"This article defines and describes the rich variety of research designs found in librarianship and informatics practice. Familiarity with the range of methods and the ability to make distinctions between those specific methods can enable authors to label their research reports correctly. The author has compiled an inventory of methods from a variety of disciplines, but with attention to the relevant applications of a methodology to the field of librarianship. Each entry in the inventory includes a definition and description for the particular research method. Some entries include references to resource material and examples."
(Jonathan D. Eldredge, 2004, Journal of the Medical Library Association)
"This article discusses a particular project that attempted to make art-historical research evocative as well as analytical by employing rich, interactive multi-media. This reliance on evocative material extended techniques practiced by television drama-documentaries and considered their legitimacy and potential within academic art history."
[...what might "evocative research" mean?]
3). Esche-Ramshorn, Christiane and Stanislav Roudavski (2012). "Evocative Research in Art History and Beyond: Imagining Possible Pasts in the Ways to Heaven Project", Digital Creativity, 23, 1, pp. 1-21
"qualitative research first involves studying the meaning of people’s lives, under real-world conditions. People will be performing in their everyday roles or have expressed themselves through their own diaries, journals, writing, and even photography - entirely independent of any research inquiry. Social interactions will occur with minimal intrusion by artificial research procedures, and people will be saying what they want to say, not, for example, limited to responding to a researcher’s preestablished questionnaire. Likewise, people will not be inhibited by the confines of a laboratory or any laboratory-like setting. And they will not be represented by such statistical averages as the average American family having 3.18 persons (as of 2006) - which at once may represent accurately an entire population but in fact by definition does not speak to any single, real-life family.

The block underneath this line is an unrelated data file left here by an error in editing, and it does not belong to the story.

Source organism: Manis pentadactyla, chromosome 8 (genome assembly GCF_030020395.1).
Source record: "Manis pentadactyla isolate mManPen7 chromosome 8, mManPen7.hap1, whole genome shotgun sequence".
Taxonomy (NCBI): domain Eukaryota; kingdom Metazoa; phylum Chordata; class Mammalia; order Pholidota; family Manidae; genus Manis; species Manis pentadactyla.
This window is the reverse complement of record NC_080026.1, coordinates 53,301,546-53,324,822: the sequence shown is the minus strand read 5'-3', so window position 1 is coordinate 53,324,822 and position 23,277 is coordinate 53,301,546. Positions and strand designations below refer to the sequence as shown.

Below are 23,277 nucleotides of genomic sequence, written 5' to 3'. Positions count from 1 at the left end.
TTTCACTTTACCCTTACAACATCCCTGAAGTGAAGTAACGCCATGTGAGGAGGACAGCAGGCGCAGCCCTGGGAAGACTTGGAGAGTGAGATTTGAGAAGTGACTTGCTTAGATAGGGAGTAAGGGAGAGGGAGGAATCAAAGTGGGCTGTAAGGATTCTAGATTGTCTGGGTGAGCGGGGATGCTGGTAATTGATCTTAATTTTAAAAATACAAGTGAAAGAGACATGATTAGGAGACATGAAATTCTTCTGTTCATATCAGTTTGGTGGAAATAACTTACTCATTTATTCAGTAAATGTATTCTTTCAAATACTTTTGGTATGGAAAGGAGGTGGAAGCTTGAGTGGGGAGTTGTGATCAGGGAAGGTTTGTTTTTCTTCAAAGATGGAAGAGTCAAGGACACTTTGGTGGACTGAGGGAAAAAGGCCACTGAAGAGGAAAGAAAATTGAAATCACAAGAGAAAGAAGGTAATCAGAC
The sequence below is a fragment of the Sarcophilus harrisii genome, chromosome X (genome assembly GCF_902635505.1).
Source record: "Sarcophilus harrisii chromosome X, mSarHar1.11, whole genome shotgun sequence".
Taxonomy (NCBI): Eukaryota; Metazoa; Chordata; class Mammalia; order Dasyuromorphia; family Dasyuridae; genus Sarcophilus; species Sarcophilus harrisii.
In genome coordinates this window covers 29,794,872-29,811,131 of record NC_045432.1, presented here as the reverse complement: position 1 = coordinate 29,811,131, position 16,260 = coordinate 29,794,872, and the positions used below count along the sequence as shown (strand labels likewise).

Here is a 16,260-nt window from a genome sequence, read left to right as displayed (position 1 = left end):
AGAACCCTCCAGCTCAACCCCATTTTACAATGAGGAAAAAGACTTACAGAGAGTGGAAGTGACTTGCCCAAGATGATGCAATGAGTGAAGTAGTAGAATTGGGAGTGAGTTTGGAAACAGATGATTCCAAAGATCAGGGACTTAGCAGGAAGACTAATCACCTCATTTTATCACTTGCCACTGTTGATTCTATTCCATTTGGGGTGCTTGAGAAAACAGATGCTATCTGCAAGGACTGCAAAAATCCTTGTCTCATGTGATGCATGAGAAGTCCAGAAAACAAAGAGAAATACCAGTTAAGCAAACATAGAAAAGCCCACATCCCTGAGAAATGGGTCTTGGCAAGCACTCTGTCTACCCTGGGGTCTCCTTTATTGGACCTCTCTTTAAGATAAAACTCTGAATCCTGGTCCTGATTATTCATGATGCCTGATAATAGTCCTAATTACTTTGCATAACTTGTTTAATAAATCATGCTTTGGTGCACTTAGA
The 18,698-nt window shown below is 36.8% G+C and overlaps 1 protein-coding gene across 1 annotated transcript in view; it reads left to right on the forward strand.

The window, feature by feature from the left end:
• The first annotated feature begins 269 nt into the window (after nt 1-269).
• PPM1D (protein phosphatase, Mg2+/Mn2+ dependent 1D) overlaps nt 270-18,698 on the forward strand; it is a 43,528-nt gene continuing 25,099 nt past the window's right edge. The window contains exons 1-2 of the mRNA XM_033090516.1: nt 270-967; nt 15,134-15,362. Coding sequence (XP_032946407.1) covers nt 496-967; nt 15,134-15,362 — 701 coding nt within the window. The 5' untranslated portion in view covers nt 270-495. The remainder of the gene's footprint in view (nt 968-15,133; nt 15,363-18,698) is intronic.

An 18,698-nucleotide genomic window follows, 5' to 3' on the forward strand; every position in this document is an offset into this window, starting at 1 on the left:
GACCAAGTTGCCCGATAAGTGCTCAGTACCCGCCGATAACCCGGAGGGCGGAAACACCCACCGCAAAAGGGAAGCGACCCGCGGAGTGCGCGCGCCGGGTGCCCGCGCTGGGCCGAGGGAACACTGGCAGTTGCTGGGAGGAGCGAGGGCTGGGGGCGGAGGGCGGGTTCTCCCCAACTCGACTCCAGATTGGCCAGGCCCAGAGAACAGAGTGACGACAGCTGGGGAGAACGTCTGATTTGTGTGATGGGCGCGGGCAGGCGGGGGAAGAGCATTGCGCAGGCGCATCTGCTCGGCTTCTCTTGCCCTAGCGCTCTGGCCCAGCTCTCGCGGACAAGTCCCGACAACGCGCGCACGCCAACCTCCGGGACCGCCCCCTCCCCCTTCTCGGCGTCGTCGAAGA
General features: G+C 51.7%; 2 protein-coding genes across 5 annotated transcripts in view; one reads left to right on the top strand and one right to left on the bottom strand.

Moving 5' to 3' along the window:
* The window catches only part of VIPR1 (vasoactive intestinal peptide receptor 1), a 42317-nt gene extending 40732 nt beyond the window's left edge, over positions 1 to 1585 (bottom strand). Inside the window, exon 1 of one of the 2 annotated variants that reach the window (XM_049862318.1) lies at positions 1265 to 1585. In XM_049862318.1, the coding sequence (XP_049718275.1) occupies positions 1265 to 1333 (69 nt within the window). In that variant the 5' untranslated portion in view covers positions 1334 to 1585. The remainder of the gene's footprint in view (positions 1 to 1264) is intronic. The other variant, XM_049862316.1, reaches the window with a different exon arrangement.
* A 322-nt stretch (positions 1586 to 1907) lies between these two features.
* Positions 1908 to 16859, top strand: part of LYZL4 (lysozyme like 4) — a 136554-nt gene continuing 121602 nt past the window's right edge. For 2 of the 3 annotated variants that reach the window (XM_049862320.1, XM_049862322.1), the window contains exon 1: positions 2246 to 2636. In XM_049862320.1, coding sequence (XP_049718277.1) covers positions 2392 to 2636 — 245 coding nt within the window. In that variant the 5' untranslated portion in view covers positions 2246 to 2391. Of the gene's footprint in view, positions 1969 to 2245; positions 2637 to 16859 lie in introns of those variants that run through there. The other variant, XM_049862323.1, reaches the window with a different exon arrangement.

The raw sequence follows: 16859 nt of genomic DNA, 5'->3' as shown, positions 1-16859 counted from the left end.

Second, qualitative research differs because of its ability to represent the views and perspectives of the participants in a study. Capturing their perspectives may be a major purpose of a qualitative study. Thus, the events and ideas emerging from qualitative research can represent the meanings given to real-life events by the people who live them, not the values, preconceptions, or meanings held by researchers.
Third, qualitative research covers contextual conditions - the social, institutional, and environmental conditions within which people’s lives take place. In many ways, these contextual conditions may strongly influence all human events. However, the other social science methods (except for history) have difficulty in addressing these conditions.
Experiments, for instance, 'control out' these conditions (hence the artificiality of laboratory experiments). Quasi-experiments admit such conditions but by design nevertheless focus only on a limited set of 'variables,' which may or may not fully appreciate the contextual conditions. Similarly, surveys are constrained by the need to manage carefully the degrees of freedom required to analyze the responses to a set of survey questions; surveys are therefore limited in the number of questions devoted to any contextual conditions. History does address contextual conditions, but in its conventional form studies the 'dead past,' not ongoing events as in qualitative research (refer again to footnote 1 about oral history).
Fourth, qualitative research is not just a diary or chronicle of everyday life. Such a function would be a rather mundane version of real-world events. On the contrary, qualitative research is driven by a desire to explain these events, through existing or emerging concepts. For instance, one existing concept is Goffman’s (1963) stigma management. In his original work, stigma management largely pertained to adaptations by individual people. However, a contemporary qualitative study applied his typology and framework to a collective group, thereby offering new insights into how the actions of nation-states also might try to overcome their own historically stigmatizing events"
(Robert K. Yin, p.8,9)
1). Robert K. Yin (2011). "Qualitative Research from Start to Finish", The Guilford Press.